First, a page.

Thanksgiving is early this year and that feels pretty exciting. It’s no surprise that all of us at MBI love to entertain and come up with creative ways to decorate our tables. This year, we designed a table early so that we could unveil some of our secrets when it comes to creating a breathtaking tablescape.
We loved the look of this wood table and used it without a tablecloth as the foundation of our design. If you have a table that doesn’t work well with the tones you plan to incorporate, a tablecloth is a great way to bring in texture and color. For our table, we chose a patterned white and grey table runner to add weight and interest and to serve as the base for our centerpieces. From there we added a mix of gold and wood chargers and our blue china settings.
Taking any design from functional to fabulous is about the added details. Patterned cloth napkins, metallic cutlery, berry place markers, and feathery finishes on each plate give the wow factor when guests sit down at this table. Having the combination of natural and refined elements at each seat reinforces the overall aesthetic we wanted the whole table to have.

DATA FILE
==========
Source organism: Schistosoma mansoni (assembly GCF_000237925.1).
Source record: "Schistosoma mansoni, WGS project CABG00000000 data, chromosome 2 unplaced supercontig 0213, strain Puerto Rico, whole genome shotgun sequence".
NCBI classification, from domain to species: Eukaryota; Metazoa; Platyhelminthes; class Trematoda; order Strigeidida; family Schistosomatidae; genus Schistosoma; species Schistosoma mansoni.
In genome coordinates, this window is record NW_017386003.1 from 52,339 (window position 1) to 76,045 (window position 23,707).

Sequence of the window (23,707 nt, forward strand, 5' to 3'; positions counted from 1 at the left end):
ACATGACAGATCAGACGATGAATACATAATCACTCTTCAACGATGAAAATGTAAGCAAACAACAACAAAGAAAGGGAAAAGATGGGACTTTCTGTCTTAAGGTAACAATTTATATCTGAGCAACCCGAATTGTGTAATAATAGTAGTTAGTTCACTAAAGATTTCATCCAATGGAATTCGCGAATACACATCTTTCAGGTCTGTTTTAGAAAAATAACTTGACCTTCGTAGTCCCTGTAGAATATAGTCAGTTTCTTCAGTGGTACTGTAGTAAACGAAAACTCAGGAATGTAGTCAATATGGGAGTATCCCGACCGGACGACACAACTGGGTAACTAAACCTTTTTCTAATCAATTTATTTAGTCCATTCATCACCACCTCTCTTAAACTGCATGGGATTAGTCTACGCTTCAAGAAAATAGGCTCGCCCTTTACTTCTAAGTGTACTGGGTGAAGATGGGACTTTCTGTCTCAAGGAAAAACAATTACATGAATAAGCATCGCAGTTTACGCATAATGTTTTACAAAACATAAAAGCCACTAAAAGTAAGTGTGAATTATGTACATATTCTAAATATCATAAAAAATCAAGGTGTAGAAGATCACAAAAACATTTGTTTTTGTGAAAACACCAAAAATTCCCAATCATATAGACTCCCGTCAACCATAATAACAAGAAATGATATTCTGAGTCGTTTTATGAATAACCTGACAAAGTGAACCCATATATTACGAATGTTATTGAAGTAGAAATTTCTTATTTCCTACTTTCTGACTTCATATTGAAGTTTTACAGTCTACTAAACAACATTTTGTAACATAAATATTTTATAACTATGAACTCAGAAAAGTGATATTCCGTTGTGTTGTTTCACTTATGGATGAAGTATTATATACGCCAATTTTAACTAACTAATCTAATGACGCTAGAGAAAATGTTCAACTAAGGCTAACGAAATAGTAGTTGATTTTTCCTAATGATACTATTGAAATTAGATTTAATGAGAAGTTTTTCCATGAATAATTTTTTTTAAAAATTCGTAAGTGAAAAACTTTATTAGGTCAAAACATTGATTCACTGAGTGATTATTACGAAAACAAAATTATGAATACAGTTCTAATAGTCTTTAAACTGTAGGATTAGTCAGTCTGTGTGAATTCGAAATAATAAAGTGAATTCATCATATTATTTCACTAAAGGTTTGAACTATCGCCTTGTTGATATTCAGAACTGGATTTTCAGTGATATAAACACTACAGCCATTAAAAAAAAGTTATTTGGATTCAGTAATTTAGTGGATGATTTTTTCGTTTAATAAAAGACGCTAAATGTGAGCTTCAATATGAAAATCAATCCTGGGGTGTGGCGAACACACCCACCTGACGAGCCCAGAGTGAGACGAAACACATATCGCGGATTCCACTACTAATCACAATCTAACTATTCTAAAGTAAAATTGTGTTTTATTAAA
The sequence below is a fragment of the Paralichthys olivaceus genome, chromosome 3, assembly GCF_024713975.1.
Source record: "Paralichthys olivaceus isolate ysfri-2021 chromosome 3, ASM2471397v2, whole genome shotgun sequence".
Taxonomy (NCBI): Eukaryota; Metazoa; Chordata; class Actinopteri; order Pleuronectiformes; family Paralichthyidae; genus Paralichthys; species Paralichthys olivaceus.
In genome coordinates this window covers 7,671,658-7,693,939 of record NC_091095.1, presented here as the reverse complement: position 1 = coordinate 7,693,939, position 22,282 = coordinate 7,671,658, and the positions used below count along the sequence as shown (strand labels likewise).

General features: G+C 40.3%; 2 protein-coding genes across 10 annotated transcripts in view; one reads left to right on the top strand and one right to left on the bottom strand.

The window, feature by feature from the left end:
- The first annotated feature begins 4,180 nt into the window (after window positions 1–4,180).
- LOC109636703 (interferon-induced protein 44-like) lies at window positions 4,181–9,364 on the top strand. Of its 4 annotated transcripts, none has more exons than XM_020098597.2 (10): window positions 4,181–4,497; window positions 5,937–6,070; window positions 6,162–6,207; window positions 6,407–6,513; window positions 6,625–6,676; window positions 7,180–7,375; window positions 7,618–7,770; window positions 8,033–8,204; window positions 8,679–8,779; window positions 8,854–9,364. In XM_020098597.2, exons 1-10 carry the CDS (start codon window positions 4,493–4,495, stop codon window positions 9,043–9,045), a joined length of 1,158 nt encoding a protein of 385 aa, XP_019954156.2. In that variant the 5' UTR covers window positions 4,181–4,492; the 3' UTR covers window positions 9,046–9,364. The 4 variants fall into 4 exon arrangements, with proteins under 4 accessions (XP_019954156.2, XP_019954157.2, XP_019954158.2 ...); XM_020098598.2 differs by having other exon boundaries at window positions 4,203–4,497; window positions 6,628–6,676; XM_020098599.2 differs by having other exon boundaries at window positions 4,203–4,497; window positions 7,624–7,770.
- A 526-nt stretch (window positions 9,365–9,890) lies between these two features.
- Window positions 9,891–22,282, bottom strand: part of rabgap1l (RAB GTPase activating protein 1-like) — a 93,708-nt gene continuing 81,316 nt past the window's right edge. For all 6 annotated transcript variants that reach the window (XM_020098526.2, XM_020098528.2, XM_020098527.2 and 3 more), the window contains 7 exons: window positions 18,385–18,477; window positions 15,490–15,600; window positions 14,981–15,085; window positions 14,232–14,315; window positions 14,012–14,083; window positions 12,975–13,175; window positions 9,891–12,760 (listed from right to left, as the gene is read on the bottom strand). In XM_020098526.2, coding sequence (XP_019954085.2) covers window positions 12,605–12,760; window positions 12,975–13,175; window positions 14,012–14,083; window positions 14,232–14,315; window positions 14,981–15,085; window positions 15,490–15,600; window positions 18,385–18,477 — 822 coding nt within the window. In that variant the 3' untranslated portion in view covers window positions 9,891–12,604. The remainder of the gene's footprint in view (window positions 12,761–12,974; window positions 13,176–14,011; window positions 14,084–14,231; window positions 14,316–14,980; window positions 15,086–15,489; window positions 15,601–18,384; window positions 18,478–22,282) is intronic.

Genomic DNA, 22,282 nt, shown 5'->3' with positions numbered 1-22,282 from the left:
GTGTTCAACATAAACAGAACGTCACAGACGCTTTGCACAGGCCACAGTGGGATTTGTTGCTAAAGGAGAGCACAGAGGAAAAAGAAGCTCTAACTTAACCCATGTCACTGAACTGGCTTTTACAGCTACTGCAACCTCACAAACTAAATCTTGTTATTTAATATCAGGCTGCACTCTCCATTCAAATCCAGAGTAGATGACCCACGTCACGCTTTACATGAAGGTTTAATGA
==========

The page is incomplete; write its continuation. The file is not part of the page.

CURATING A CENTERPIECE
One of the trickiest parts about a table design is the centerpiece. A centerpiece can be a single floral arrangement and look beautiful but we wanted to layer texture, color and scale in a way that can only happen with a variety of pieces all working together. The first layer on our table runner is a row of magnolia leaves. Magnolia leaves are perfect for a design like this because they won’t crumble, have a waxy finish that feels more polished than a leaf with a more matte characteristic, are two-toned in dark green and warm brown and look great either fresh or fake.
Large ginger jars with yellow flowers, pheasant feathers and magnolia leaves were our main focal point on the table. We added those to the table next so that the rest of the design could work around them. Their scale would have been too much if it had just been the vases on the table with the place settings. To marry the two scales, natural elements like antlers and metallic decor like hefty candlesticks added middle ground to the sizes and shapes of the decoration.